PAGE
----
Two startups based on Berkeley Lab technologies made key personnel announcements this week. TeselaGen Biotechnology named veteran investor Tom Baruch as a board member. (For more information, go here.) The startup offers a synthetic biology platform to enable efficient, rapid prototyping of recombinant molecules. ProGDerm, an Allied Minds business venture, named J. Michael Delmage, Ph.D., as its CEO. (For the complete story, go here.) ProGDerm is developing a natural skin rejuvenation approach for anti-aging as well as medical treatment of wounds and degenerative skin conditions.
Berkeley Lab’s scientific expertise and unique technical capabilities provide powerful tools for innovation in advanced manufacturing. We’re also adapting how we do business to be more responsive to private sector needs. We conduct non-classified research in a wide range of areas that can help your company be more competitive in the global marketplace. Go here for details.
The April 17 Innovation section of the Washington Post highlighted Berkeley Lab startup Second Genome and its work linking gut bacteria to allergies. Go here to read the entire article.
Acting Director Dr. Cheryl Martin of DOE’s Advanced Research Projects Agency- Energy (APRA-E) addressed entrepreneurial researchers at Berkeley Lab on Wed., Mar. 26. ARPA-E advances early stage, high impact energy technologies. Berkeley Lab ARPA-E funded projects include smart window startup Heliotrope and energy modeler RAPMOD, among others.
Energy-saving, ductwork sealing technology by Berkeley Lab startup Aeroseal was presented on the March 20 episode of Ask This Old House. Go here and select scene 4 to watch the segment.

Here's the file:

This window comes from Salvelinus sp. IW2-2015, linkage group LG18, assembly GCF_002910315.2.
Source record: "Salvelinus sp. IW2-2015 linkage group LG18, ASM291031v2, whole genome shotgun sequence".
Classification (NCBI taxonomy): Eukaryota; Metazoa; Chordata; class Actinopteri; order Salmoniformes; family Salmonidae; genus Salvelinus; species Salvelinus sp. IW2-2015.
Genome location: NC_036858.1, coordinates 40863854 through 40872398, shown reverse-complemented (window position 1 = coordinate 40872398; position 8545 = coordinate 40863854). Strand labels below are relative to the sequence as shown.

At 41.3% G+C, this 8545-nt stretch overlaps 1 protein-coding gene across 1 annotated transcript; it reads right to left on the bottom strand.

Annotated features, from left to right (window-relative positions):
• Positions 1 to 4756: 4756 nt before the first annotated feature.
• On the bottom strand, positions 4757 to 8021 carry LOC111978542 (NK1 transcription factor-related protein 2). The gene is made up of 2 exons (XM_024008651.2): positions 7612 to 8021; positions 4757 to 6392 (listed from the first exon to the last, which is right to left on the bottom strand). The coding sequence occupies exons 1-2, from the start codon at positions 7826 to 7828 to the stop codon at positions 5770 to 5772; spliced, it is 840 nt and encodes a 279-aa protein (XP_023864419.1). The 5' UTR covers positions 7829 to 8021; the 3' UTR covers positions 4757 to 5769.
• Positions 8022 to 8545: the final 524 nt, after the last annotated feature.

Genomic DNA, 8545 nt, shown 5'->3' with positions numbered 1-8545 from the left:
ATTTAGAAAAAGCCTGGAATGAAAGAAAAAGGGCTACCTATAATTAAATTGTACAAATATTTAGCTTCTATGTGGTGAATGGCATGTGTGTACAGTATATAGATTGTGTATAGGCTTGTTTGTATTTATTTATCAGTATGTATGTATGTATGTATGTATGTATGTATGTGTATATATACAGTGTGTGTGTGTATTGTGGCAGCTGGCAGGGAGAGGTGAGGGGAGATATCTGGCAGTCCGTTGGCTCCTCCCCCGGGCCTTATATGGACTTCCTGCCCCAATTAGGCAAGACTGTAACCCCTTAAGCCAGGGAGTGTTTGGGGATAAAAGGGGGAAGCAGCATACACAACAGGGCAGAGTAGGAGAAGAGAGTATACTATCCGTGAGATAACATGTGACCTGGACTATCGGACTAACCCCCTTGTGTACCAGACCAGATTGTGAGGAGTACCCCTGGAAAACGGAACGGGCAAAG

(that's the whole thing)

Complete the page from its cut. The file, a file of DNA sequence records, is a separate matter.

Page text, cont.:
A research team from Berkeley Lab and UC Berkeley appeared on Capitol Hill Thurs., Feb. 27, to share RAPMOD -- a backpack-mounted system for quickly mapping building energy use and identifying ways to reduce it -- at a reception hosted by The Center for Clean Energy Innovation and the Information Technology and Innovation Foundation. The event followed the annual Energy Innovation Summit in Washington, D.C. held by ARPA-E, the federal Advanced Research Projects Agency-Energy. The agency, part of the Department of Energy, funds the backpack project along with other lab research. Read more here.
Indian company Luminous Water Technologies has licensed ECAR, an arsenic remediation technology developed by Berkeley Lab researcher Ashok Gadgil. The company will offer it for treating arsenic-contaminated groundwater in villages throughout India and Bangladesh. Read more here.
Royalty checks were presented to 126 Berkeley Lab inventors in the Lab's annual royalties ceremony, Feb. 19.The event highlighted the broad range of licensed Berkeley Lab technologies, software and published books now in the marketplace. Among them: a charge-coupled device licensed by both Digirad, for use in medical imaging, and Hamamatsu, for telescopes; process equipment incorporated by Veeco into devices for coating read/write heads; a low NOx emission burner technology used in industrial heaters sold by Maxon; quantum dots used as probes for biomedical assays by Life Technologies; and a robotics technology licensed by Takeda California for use in drug discovery. In addition, over 30 startups including Seeo, Aeroseal, Berkeley HeartLab and TeselaGen were founded on Berkeley Lab technologies.
Berkeley Lab startup Exogen Biotechnology raised over $50,000 in crowdfunding within ten days of launching its citizen science campaign on Indiegogo. The startup has developed a new test to measure DNA breaks, thought to be a key indicator for overall health conditions. Read more here.
Berkeley Lab startup Nanosys reached a milestone this fall by manufacturing enough material for its Quantum-Dot Enhancement Film™ (QDEF) to move forward with plans to produce televisions, computers, tablets and smart phones with more vivid color and lower power consumption than competitors. QDEF already enables the newly released Kindle Fire HDX7's high color accuracy.TVs utilizing QDEF technology were demonstrated at the 2013 CE Week consumer electronics show. Nanosys’ Milpitas plant is capable of producing enough quantum dots to build 5 million big-screen TVs annually.
Berkeley Lab Tech Transfer offers entrepreneurial and commercialization assistance to researchers interested in moving their technology to market. Learn more here.